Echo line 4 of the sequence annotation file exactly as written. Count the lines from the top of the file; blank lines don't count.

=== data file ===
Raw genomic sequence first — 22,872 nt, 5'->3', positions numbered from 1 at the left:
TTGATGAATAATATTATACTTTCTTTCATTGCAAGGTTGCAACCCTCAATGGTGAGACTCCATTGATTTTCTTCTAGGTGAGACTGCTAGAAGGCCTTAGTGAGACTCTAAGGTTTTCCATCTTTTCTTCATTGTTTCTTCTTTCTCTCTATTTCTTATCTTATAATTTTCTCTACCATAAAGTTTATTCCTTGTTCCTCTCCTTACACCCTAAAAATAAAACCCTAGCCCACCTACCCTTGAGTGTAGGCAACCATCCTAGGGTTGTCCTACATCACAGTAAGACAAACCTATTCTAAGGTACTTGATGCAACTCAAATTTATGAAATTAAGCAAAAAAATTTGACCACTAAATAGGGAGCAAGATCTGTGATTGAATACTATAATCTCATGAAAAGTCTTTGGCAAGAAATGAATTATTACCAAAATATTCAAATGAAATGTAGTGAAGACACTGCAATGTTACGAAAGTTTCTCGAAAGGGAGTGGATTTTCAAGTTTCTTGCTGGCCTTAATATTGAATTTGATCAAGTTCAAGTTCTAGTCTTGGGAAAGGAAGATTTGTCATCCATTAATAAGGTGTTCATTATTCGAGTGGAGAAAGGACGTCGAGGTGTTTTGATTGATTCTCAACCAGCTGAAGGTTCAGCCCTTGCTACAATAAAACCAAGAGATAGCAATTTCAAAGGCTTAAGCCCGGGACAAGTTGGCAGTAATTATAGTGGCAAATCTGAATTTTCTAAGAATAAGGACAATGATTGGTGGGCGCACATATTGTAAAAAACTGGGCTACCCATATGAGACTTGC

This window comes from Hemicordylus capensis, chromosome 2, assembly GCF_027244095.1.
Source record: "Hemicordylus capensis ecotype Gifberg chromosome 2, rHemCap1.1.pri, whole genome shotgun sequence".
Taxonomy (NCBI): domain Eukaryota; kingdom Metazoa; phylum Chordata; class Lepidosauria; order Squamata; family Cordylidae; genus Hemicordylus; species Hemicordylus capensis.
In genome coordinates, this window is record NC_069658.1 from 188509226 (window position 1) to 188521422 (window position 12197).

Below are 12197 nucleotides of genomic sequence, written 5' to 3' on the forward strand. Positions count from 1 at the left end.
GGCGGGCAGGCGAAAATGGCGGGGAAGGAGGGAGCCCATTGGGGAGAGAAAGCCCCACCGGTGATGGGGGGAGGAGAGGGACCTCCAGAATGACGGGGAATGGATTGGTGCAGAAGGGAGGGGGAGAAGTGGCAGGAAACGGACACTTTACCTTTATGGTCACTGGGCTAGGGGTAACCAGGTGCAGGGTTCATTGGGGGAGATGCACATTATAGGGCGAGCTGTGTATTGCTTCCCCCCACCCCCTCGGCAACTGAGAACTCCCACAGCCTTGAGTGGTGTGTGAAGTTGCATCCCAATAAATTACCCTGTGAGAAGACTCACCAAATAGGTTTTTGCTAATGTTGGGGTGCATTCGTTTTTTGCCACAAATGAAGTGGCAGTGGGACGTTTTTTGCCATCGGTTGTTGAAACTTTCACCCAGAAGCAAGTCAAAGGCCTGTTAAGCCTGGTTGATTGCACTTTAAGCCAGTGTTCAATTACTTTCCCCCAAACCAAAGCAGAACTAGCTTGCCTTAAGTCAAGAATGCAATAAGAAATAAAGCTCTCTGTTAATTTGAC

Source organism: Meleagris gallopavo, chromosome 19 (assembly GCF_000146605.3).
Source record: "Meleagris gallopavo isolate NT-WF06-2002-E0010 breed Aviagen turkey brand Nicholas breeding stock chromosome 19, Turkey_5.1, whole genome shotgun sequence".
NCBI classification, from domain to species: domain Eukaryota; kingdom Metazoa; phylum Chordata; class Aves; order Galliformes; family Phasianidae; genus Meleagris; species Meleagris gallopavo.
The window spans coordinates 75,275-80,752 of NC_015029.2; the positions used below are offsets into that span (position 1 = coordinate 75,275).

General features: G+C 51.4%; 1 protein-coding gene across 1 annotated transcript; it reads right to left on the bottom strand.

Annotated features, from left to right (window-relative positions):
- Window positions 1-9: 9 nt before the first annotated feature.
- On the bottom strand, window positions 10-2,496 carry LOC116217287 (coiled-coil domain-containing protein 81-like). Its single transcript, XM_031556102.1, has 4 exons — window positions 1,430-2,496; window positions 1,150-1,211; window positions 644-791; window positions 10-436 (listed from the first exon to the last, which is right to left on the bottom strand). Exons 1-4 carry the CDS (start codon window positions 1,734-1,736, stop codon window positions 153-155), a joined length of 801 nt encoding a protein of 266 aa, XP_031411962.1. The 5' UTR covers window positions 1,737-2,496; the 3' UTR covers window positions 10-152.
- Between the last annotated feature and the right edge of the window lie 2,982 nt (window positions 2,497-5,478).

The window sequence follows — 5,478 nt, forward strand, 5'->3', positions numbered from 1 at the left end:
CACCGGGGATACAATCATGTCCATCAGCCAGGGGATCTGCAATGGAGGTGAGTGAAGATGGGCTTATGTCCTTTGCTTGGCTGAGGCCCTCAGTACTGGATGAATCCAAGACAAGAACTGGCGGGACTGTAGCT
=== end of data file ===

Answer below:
Source record: "Hemicordylus capensis ecotype Gifberg chromosome 2, rHemCap1.1.pri, whole genome shotgun sequence".